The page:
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Reviewed by:
  • Financing American Higher Education in the Era of Globalization by William Zumeta et al.
  • D. Bruce Johnstone
Financing American Higher Education in the Era of Globalization. William Zumeta, David W. Breneman, Patrick M. Callan, and Joni E. Finney. 2012. Cambridge: Harvard Education Press. 272 pp. Hardback ISBN: 978-1-61250-126-0 ($49.95). Paperback ISBN: 978-1-61250-125-3 ($29.95).

Financing American Higher Education in the Era of Globalization is an outstanding and timely contribution to the literature on higher education finance. Zumeta, Breneman, Callan, and Finney bring to this endeavor a wealth of scholarly productivity in slightly different but complementary arenas of higher education finance. But the work flows as from a single author: taut, well written, and a useful demonstration of the advantage of an authored book (even with multiple authors) over the all too common edited works addressing these same issues.

The book is also timely for two reasons. First, it was released in 2012, with the country still slowly emerging from its deep and prolonged financial turndown. State and local governmental agencies, including public schools, colleges, and universities, were (and still are) experiencing a special austerity from which few public colleges and universities will fully recover—at least without some of the difficult and unsettling institutional and governmental policy changes that are the subject of this book. Second, the authors recognize the significance of, as well as the potential to draw lessons from, higher education in the rest of the world. Globalization has profoundly affected our economy. It has also affected the goals we need to set for our public college and universities and provides the metrics—such as participation, completion rates, equity, and graduate employability—for measuring how well our states, public institutions, and higher education systems are, in the terms of Callen and Finney, measuring up.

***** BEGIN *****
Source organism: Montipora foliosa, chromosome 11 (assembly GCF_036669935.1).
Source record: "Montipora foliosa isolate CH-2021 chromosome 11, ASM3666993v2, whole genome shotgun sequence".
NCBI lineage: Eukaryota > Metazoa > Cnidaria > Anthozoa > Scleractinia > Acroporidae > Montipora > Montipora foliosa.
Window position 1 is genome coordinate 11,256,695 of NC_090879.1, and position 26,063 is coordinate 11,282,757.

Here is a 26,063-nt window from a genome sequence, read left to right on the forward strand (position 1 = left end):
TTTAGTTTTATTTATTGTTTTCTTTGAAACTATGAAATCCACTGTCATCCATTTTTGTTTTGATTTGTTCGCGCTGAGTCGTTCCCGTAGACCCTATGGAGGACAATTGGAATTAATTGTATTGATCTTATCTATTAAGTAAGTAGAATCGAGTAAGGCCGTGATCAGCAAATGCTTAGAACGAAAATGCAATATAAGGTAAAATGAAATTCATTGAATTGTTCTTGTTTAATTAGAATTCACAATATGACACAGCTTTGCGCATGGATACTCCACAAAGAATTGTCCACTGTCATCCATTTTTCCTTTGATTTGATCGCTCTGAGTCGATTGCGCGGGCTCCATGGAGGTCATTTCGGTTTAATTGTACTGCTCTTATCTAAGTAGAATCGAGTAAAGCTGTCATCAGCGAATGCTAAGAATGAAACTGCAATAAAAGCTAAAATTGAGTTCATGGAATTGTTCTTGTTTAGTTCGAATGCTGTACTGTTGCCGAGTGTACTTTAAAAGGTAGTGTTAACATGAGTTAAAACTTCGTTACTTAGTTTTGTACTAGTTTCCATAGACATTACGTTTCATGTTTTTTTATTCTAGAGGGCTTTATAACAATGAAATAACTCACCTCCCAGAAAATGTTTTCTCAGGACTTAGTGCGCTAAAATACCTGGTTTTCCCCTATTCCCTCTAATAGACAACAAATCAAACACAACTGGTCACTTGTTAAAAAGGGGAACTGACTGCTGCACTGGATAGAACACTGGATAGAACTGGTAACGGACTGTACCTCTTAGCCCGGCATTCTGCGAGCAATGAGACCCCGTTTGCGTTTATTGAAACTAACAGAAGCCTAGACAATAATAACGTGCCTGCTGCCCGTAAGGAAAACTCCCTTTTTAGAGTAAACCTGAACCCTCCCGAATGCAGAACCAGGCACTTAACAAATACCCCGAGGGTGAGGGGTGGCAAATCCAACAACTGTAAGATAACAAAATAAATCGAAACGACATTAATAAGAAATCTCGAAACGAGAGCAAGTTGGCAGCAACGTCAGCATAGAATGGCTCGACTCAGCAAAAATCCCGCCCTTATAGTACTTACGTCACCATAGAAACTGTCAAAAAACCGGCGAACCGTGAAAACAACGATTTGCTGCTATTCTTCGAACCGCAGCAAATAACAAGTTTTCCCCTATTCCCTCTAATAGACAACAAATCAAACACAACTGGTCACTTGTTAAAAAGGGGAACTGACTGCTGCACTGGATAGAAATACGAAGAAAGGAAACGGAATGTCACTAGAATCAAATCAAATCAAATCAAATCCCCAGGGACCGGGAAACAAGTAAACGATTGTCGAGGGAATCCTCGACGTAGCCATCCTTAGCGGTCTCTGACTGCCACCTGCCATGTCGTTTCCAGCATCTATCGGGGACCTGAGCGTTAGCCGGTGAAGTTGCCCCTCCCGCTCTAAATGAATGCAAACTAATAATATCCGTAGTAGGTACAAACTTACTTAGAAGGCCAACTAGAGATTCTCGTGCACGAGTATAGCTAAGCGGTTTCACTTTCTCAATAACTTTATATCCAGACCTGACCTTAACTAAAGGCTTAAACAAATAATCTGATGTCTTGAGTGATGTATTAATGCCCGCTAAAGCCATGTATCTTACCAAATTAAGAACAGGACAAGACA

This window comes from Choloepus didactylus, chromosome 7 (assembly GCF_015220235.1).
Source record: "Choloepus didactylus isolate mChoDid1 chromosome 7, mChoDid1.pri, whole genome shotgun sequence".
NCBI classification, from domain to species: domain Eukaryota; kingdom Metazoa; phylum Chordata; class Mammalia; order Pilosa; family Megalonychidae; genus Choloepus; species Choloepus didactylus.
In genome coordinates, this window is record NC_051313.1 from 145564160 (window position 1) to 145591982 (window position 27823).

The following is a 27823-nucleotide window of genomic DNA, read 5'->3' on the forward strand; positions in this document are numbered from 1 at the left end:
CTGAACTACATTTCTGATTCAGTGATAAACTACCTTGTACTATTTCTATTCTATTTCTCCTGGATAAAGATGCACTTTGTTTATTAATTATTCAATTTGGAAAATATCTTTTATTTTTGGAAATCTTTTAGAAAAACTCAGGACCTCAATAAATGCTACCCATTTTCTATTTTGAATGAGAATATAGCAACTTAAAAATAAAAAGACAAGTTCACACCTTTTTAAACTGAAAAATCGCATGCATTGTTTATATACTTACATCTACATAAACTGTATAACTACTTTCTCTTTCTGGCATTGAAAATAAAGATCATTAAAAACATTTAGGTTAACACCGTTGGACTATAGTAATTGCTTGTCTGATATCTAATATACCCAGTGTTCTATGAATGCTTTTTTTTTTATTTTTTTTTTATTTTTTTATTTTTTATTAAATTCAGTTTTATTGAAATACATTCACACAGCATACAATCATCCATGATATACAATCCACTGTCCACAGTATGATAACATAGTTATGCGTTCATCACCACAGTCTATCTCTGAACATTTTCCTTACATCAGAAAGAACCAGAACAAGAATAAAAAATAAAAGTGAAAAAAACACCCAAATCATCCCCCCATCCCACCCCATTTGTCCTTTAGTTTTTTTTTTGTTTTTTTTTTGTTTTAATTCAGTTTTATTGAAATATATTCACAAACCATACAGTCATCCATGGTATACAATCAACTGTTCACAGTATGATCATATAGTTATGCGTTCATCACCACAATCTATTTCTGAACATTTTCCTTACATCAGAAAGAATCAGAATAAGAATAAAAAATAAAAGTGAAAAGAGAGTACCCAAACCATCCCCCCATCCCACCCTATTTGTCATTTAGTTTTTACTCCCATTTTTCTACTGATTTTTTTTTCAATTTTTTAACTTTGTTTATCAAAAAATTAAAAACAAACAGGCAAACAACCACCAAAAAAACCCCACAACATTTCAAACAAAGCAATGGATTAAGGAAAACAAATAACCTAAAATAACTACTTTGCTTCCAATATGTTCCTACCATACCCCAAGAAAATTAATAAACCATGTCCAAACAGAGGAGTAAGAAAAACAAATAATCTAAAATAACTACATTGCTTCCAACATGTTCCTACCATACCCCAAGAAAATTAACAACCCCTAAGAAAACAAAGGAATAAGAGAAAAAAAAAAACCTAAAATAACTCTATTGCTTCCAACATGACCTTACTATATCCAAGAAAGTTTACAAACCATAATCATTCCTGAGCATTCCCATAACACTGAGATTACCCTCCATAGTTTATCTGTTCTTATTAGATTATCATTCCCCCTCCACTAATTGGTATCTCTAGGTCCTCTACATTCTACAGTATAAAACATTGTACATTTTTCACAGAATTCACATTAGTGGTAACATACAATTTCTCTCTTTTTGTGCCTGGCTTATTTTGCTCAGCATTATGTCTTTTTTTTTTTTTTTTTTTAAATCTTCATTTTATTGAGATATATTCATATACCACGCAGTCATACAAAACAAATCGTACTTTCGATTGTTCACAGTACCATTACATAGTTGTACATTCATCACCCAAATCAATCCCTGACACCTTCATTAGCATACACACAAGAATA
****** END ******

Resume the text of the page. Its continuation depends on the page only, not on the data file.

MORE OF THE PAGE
The central premise of Financing American Higher Education in the Era of Globalization, which is presented tersely but with solid evidence and abundant [End Page 446] references, is that learning and academic achievement are down, both absolutely and relative to our worldwide competitors. This suggests to some a lowering of standards, but access and completion are also down—suggesting social maladies for which colleges and universities may not be directly responsible but for which they must be part of the solution. We need more graduates who are better equipped for the changing needs of society and the increasingly globalized economy. And we need them from a population that is likely, on average, to be academically less well prepared and less motivated than the college students of the past—and we need all this with proportionately fewer tax dollars than we have enjoyed in the past.

The policy dilemmas of increasing access, completion, and effective learning in today's economic and political climate are formidable. Policy makers and university leaders must contend with a recession from which the United States is still only slowly emerging, the dependence of public colleges and universities on state budgets that must be balanced, and a growing acceptance of the need to reduce America's surging and unsustainable debt with both tax increases and expenditure reductions—all amidst a political gridlock that gives little hope for the political statesmanship necessary for enlightened policy, especially on the federal level.

The authors do not merely lament the situation. They present a detailed agenda for federal, state, and institutional actions. Their prescriptions include altering state public higher education funding policies, strengthening federal incentives to move states from merit- to need-based financial assistance, stemming the shift of federal assistance from grants to loans, improving the manageability of student debt, and employing technology and competency-based instruction to enhance the productivity of learning and reduce the costs of instruction.

The authors rightfully assign most of the challenging task of substantially increasing both access and completion to the nation's public comprehensive and community colleges and refrain from prescribing a radical restructuring of the nation's public research universities. At the same time, the universities given this pass must be staffed predominantly by scholars who are given sufficient time and financial support to pursue a genuine research agenda. And they should produce the volume...